To identify splicing changes induced by DBS, we compared the splice junctions of patients post-DBS to these of pre-DBS state. Linear regression analysis was conducted through AltAnalyze software package (Salomonis et al., 2010) which was adopted for the human junction arrays. The analysis demonstrated a more limited AS induction of 155 inclusion and exclusion events in 117 genes (Table S15). Of these, 140 entailed functional predictions, 109 changing protein domain(s) and 31 modifying miRNA binding sites (Table S15). For ~1/3rd of the detected splicing events, an additional internal exon probe set reproduced the junction-level results (45 out of 155), indicating higher confidence exon expression changes. Each of these measurement types (inclusion junction, exclusion junction, or inclusion exon) properly segregated the post-DBS samples from pre-DBS ones: the inclusion junction probe-sets (Figure 3D), the exon probe-sets (Figure 3E) and most distinctly, the exclusion probe-sets (Figure 3F), which showed an inverse pattern of change to that observed for PD, completely segregating the post-DBS samples from pre-DBS ones. The linear regression detected genes were enriched in the molecular processes of RNA import into nucleus and MAPK phosphatase export from nucleus as well as in ubiquitin homeostasis (Table S16).

DBS induced potentiated reduction in the junction pair measuring exclusion of the PD-included region of hnRNPA2B1, however, with two additionally decreased internal exons. Thus, PD hnRNPA2B1 transcripts showed lower expression of the internal exon probe-set as compared with control volunteers, and post-DBS state caused a yet lower level of this internal region; and the opposite trend was found in the corresponding junction probes, reinforcing the conclusion that an exclusion event had occurred.

Exon level splicing-index analysis of PD patients post- compared to pre-DBS detected 131 AS events in 117 genes (Table S17), in 20 of them junctions were also detected as changed through the linear regression analysis of patients post- compared to pre-DBS. The detected exon-interrogating probe-sets successfully classified post- from pre-DBS samples (Figure S5). Intriguingly, 89 of the detected exons had functional transcript structure predictions. Two of these were annotated in Poly(A) sites (Table S17), and one of these predictions occured in the Toll-like receptor (TLR)3, a pro-inflammatory cytokine mediator (Butt et al., 2012). The NCBI web-based functional annotation tool DAVID (Database for Annotation, Visualization and Integrated Discovery) was used to investigate functional associations of splicing changes seen in the patients' blood leukocytes following DBS. Functional analysis using the DAVID EASE tool (Hosack et al., 2003) revealed that the DBS modified genes were functionally enriched in response to metal ion, AS, apoptosis, immune response and mitochondrion organization (Table S18). Enrichment analysis for miRNA binding sited in the detected genes detected 3 of the DBS-modified miRNAs: hsa-miR-20, hsa-mir-18, and hsa-miR-143 as highly predicted to bind AS targets detected by the exon level analysis (Table S19).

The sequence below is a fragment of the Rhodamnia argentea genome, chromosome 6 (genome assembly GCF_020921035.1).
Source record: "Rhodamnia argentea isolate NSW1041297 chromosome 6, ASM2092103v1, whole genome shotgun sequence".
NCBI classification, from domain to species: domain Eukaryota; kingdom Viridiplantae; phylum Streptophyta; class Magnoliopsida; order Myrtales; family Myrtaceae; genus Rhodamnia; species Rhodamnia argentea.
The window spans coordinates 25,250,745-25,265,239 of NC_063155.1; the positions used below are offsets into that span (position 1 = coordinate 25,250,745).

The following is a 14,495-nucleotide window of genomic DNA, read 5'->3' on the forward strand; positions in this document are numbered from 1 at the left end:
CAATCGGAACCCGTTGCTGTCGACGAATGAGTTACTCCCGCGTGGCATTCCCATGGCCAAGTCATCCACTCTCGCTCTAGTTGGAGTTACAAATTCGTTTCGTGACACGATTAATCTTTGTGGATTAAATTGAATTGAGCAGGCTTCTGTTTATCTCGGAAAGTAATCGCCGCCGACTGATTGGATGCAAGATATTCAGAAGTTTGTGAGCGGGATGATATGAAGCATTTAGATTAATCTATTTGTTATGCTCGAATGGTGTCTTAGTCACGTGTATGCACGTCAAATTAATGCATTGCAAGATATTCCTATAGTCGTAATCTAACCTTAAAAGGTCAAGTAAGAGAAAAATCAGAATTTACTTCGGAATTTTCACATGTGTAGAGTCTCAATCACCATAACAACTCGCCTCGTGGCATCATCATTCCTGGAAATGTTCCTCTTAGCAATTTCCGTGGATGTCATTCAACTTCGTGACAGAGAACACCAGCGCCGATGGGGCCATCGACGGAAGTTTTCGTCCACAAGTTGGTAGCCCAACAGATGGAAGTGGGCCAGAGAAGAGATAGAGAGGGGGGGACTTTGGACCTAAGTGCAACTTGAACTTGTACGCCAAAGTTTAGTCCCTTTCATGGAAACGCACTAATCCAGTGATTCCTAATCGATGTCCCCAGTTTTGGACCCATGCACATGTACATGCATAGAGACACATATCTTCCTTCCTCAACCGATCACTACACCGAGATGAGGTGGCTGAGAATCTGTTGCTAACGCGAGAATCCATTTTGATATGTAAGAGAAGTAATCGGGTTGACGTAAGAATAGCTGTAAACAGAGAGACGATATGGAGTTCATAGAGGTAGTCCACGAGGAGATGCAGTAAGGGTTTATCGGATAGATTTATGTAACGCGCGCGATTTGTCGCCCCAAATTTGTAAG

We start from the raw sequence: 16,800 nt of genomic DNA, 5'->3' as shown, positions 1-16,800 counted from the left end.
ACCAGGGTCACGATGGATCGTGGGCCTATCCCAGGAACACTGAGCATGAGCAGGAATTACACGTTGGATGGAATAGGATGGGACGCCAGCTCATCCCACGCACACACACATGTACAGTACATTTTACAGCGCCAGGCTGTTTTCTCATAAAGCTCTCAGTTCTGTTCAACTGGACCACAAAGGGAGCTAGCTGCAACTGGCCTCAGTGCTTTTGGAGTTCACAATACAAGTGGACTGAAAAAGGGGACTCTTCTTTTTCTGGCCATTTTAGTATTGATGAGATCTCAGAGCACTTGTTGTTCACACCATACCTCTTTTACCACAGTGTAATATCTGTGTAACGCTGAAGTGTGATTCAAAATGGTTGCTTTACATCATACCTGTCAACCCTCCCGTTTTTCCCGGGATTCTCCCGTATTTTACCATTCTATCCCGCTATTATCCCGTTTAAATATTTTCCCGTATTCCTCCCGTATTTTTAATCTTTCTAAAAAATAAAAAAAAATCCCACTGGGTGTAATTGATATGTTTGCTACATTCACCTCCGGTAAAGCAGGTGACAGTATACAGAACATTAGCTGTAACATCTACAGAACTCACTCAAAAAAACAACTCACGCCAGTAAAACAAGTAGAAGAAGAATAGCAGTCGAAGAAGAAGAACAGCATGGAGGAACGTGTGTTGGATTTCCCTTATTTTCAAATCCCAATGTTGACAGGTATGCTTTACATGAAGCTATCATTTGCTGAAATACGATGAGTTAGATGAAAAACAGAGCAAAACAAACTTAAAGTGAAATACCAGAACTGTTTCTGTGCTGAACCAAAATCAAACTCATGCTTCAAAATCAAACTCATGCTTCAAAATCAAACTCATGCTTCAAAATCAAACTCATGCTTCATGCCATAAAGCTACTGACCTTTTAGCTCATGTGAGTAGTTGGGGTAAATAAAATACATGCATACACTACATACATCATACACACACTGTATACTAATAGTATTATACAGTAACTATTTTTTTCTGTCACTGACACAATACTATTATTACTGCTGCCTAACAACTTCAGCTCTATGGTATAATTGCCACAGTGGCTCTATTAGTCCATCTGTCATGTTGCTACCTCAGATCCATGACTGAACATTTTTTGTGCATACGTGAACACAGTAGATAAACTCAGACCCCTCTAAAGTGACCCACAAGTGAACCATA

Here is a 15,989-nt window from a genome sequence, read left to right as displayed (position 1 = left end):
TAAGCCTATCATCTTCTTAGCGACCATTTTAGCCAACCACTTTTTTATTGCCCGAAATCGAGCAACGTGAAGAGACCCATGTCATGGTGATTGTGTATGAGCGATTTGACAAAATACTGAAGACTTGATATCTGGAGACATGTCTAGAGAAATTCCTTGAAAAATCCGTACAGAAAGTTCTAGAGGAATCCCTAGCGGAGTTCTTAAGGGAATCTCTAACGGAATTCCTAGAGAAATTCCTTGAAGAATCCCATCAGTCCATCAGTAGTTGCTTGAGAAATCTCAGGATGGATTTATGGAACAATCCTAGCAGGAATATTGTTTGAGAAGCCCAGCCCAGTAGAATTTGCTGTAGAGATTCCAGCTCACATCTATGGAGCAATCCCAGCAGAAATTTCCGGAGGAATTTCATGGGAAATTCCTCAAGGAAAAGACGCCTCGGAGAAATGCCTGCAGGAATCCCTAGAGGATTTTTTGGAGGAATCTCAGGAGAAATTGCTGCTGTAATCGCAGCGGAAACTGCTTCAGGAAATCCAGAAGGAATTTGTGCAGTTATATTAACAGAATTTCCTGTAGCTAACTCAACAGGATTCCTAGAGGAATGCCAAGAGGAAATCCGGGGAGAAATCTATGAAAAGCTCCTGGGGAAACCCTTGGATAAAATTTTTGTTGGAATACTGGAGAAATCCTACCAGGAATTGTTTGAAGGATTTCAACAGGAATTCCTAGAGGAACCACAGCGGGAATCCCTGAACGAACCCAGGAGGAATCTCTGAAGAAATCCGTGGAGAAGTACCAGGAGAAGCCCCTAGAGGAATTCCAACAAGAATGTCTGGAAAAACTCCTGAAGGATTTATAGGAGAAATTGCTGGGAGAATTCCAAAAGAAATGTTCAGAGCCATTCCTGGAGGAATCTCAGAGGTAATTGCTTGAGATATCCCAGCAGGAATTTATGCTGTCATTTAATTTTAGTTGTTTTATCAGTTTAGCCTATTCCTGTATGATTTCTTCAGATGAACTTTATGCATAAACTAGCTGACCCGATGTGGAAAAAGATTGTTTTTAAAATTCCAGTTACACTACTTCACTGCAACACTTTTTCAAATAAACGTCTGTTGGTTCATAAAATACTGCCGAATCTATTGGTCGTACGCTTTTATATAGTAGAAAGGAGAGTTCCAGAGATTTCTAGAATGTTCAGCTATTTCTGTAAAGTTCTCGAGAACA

PD Brain Region Transcriptomes Reveal Disease-Associated Expression Changes in the Alternatively Spliced Leukocyte Transcripts

Expression profiling of the alternatively spliced transcripts identified by junction microarray analyses of PD leukocytes was independently examined in a large microarray dataset of PD Patient's brain samples (Moran et al., 2006). The external dataset was composed of 3′ microarray data obtained from post mortem brain samples from PD patients and matched healthy control volunteers and included three brain regions: the lateral and medial substantia nigra and the superior frontal gyrus. The expression of 707 probe sets interrogating genes that were found as alternatively spliced (Table S20) successfully classified patients from control samples in this independent data-set (Figure 4), reflecting brain region specificity of the tested transcriptomes. The brain regions were further segregated by the blink classifier which separated the frontal gyrus from the substantia nigra (Figure 4). In the medial substantia nigra, all the patients were correctly classified apart from the control volunteers. Two lateral substantia nigra control samples were mis-classified with the patients, and two of eight patients were misclassified with the control volunteers based on the expression in the superior frontal gyrus. Thus, the vast majority of the samples were correctly classified as patients or control volunteers and overall over 91% accuracy of classification was obtained (Figure 4).

FIGURE 4
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Figure 4. Brain expression levels of spliced transcripts classify PD patients from control volunteers in a brain-region dependent manner. Shown is a hierarchical classification in the noted brain regions of those same transcripts found to be alternatively spliced in PD leukocytes. Note that the hierarchical classifier successfully classified patients from healthy control volunteers based on expression levels obtained by 3′ microarrays interrogating three post mortem brain regions: superior frontal gyrus (SFG), medial substantia nigra (MSN) and lateral substantia nigra (LSN). Each row corresponds to one probe set interrogating a gene that was detected as alternatively spliced in leukocytes from patients and each column represents one sample of brain transcriptome from either patient (red) or healthy volunteer (green) from the independent cohort (Moran et al., 2006). The frontal brain region was correctly segregated from both substantia nigra regions by the expression data, and overall 43 of the 47 samples (~91.5%) were correctly classified as healthy or Parkinsonian ones.